At first, when you see this problem, you might be tempted to use the quotient rule, since the expression contains a quotient. Indeed, using the quotient rule, which states that for two functions $f(x)$ and $g(x)$

\begin{align*} \frac d{dx}\bigg(\frac{f(x)}{g(x)}\bigg) = \frac{f'(x) g(x) – g'(x) f(x)}{g^2(x)}\end{align*}

We now let $f(x) = x$ and $g(x) = 2$. Then $f'(x) = 1$ and $g'(x) = 0$, which gives

\begin{align*} \dfrac d{dx} \frac x2 = \frac{2(1) – x(0)}{2^2} = \frac 2{2^2} = \boxed{\frac12}\end{align*}

This should strike you as suspicious, since the derivative of the function is a constant. In fact, we could rewrite the fraction as

\begin{align*}\dfrac12 x\end{align*}

At this point, we could use the power rule and arrive at the same result.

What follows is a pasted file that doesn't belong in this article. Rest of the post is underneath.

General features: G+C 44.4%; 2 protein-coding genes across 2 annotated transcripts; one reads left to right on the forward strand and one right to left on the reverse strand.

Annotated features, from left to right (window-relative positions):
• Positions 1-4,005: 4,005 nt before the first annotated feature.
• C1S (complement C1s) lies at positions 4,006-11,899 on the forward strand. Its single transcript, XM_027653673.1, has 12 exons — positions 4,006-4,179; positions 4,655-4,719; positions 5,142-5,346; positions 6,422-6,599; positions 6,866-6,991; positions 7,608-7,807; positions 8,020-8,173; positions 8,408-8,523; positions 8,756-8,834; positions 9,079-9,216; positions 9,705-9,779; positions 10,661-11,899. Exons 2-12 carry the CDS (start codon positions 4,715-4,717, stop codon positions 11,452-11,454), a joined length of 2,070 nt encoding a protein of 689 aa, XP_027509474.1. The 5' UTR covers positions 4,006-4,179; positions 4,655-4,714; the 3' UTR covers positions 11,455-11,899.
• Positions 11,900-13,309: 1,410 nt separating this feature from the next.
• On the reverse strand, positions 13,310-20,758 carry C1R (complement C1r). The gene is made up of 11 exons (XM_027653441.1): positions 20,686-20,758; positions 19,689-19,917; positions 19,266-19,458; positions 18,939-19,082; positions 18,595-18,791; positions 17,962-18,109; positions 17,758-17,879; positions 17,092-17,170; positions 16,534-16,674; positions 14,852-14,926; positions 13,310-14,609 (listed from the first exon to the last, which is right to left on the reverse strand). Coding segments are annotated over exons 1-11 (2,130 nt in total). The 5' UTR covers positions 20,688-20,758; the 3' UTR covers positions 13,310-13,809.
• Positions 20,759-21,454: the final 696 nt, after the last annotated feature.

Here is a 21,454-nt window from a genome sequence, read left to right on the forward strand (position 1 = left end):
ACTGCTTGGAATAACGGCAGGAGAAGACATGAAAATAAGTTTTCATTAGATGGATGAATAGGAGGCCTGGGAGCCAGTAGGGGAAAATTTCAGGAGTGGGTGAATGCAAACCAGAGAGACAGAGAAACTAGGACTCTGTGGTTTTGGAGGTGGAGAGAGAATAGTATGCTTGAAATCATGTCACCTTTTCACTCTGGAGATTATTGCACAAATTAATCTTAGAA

The takeaway is that deriving a fraction does not always require the quotient rule. If the denominator is a constant, then the quotient rule would suffice. For example, the derivative of $\dfrac x5$ would be $\dfrac15$ and the derivative of $\dfrac{3x}4$ would be $\dfrac 34$.

It is natural to ask whether this property generalizes further and, in fact, it does. For example, if you would like to differentiate the polynomial

\begin{align*} \frac{x^2}4 – \frac{3x}5 + 9\end{align*}

power rule will yield the answer

\begin{align*} 2\frac x4 – \frac35 = \frac x2 – \frac35\end{align*}

A more complicated scenario could be the derivative of $\dfrac{\ln x}2$, which would require you to know the derivative of $\ln x$. If you would like to learn the proof of the derivative of $\ln x$, you can find it here. Finding the derivative of $\dfrac{\ln x}2$ would require us to rewrite it as

\begin{align*} \frac12 \ln x\end{align*}

and at this point the derivative is clearly

\begin{align*} \frac1{2x}\end{align*}